It also has significant stakes in the Boston Red Sox and the Liverpool, U.K. soccer team, as well as the New England Sports Network and NASCAR team, Roush Fenwaqy Racing.
On the chart, NYT began a sharp rise on June 26 from $6.71 and on July 3 peaked at $8.00, where it has oscillated for four trading days. The leg up began with a more shallow uptrend beginning May 4 from $5.88.
This near-term rise is one of several attempts to reverse a downward slide that began in January 2010 from $14.87, the post-crash peak.
The question posed by the current near-term uptrend is whether the price can push above the previous lower high of the downtrend, $8.38 on Jan. 23.
The pattern has already suggested the possibility that the trend is ending. The previous swing low at $5.88 is higher than the prior low, $5.50 in October 2011.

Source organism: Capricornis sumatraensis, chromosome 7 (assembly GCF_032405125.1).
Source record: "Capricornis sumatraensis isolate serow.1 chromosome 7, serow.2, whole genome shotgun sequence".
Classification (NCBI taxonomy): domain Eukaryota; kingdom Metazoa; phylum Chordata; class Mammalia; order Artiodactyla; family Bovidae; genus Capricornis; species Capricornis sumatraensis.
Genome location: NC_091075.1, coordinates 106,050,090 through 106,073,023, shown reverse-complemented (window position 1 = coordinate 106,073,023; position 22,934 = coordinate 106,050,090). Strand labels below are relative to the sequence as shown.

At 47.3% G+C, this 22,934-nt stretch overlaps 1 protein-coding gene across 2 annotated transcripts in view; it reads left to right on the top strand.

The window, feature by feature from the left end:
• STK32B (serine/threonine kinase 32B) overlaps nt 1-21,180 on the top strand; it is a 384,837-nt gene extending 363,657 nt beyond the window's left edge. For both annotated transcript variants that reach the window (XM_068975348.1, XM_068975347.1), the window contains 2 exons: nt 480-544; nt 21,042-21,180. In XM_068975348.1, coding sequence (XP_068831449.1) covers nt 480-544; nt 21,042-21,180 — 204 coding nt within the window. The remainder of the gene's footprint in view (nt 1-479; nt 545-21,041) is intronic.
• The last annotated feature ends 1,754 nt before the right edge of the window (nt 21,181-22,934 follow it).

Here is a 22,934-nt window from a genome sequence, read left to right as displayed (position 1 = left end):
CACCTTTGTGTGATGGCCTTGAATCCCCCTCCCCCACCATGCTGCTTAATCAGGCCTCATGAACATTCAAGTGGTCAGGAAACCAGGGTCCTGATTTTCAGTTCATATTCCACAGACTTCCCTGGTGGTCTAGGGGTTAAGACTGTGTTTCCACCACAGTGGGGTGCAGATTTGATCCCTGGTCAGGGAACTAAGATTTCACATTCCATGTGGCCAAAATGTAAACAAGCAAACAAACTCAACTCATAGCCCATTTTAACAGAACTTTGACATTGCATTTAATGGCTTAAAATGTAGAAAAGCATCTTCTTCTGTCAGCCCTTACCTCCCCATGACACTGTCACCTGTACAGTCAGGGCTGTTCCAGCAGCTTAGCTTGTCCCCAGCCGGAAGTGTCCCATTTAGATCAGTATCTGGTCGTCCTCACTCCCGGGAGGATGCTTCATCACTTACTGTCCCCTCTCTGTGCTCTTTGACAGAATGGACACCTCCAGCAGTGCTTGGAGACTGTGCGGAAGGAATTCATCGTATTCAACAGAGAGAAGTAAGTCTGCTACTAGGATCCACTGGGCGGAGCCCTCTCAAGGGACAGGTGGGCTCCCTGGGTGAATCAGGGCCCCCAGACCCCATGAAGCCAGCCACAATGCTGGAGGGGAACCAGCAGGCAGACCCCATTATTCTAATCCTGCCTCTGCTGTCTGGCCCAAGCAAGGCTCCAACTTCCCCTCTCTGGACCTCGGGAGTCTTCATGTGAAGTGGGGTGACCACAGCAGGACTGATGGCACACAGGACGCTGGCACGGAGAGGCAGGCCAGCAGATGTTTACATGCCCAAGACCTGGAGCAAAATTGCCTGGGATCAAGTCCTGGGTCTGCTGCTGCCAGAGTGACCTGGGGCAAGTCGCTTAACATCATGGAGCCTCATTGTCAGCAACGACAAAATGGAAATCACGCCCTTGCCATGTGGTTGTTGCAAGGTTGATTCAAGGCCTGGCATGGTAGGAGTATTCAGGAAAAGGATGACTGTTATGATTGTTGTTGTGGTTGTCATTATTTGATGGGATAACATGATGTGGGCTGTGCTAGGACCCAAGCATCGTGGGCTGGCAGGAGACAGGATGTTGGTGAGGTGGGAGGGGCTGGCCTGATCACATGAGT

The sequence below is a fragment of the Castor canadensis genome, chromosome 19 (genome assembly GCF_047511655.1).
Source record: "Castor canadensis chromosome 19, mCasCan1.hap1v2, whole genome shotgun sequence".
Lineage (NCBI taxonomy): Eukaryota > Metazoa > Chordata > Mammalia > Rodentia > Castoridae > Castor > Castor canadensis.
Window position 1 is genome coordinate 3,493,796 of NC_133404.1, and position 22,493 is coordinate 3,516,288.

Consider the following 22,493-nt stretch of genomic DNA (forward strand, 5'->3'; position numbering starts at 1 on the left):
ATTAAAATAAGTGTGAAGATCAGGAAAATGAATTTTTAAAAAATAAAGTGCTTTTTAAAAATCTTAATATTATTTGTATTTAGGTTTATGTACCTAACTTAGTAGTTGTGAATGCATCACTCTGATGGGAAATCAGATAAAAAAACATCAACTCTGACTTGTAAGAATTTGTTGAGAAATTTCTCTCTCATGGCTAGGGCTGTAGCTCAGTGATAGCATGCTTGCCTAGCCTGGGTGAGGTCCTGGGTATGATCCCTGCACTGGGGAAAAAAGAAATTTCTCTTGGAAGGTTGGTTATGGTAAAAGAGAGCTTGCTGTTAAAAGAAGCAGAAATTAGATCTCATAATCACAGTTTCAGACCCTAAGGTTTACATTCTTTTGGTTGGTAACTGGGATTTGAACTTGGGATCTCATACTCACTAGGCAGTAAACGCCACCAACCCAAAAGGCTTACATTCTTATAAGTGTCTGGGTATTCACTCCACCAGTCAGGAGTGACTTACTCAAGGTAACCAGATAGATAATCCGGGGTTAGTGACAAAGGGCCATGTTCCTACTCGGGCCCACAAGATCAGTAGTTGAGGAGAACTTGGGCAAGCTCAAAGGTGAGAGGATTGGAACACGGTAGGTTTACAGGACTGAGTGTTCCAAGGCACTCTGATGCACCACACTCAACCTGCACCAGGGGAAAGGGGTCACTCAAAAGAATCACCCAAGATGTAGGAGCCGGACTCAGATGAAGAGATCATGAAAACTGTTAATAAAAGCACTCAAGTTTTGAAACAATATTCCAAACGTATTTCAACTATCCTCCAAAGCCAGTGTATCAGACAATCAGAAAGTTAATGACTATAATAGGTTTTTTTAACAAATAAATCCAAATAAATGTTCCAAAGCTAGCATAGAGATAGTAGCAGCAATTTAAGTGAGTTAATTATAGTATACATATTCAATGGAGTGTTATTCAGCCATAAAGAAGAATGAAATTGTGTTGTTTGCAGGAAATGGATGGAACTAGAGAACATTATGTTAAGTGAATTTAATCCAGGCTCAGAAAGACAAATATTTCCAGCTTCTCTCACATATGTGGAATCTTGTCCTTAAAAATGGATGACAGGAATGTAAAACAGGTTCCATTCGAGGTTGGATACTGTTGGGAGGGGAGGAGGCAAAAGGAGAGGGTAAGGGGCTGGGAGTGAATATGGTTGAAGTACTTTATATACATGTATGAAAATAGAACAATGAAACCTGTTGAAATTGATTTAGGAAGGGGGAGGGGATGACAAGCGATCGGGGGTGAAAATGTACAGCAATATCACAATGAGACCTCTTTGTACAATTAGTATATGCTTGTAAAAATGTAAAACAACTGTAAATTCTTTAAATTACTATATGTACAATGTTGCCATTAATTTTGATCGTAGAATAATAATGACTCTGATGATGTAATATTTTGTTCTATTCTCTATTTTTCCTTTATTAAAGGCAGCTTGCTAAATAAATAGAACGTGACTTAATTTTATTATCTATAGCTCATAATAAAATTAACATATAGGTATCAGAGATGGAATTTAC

So, Trend Theory 101 as applied to an ongoing downtrend: 1) Lower low followed by a higher low suggests a trend change to up. 2) If followed by a higher high, it confirms a trend change. 3) If followed by a lower high, it suggests either resumption of the downtrend or the beginning of a triangle formation of some sort.
NYT has met the test of case 1), but not yet case 2). It has in fact dithered around the $8 level for four days. The direction it goes when pulling away from this level will determine how the trend should be labelled.
The company's New York Times Media group -- print and web -- produced 67% of revenues in 2011. So the company is fundamentally a newspaper publisher with a website.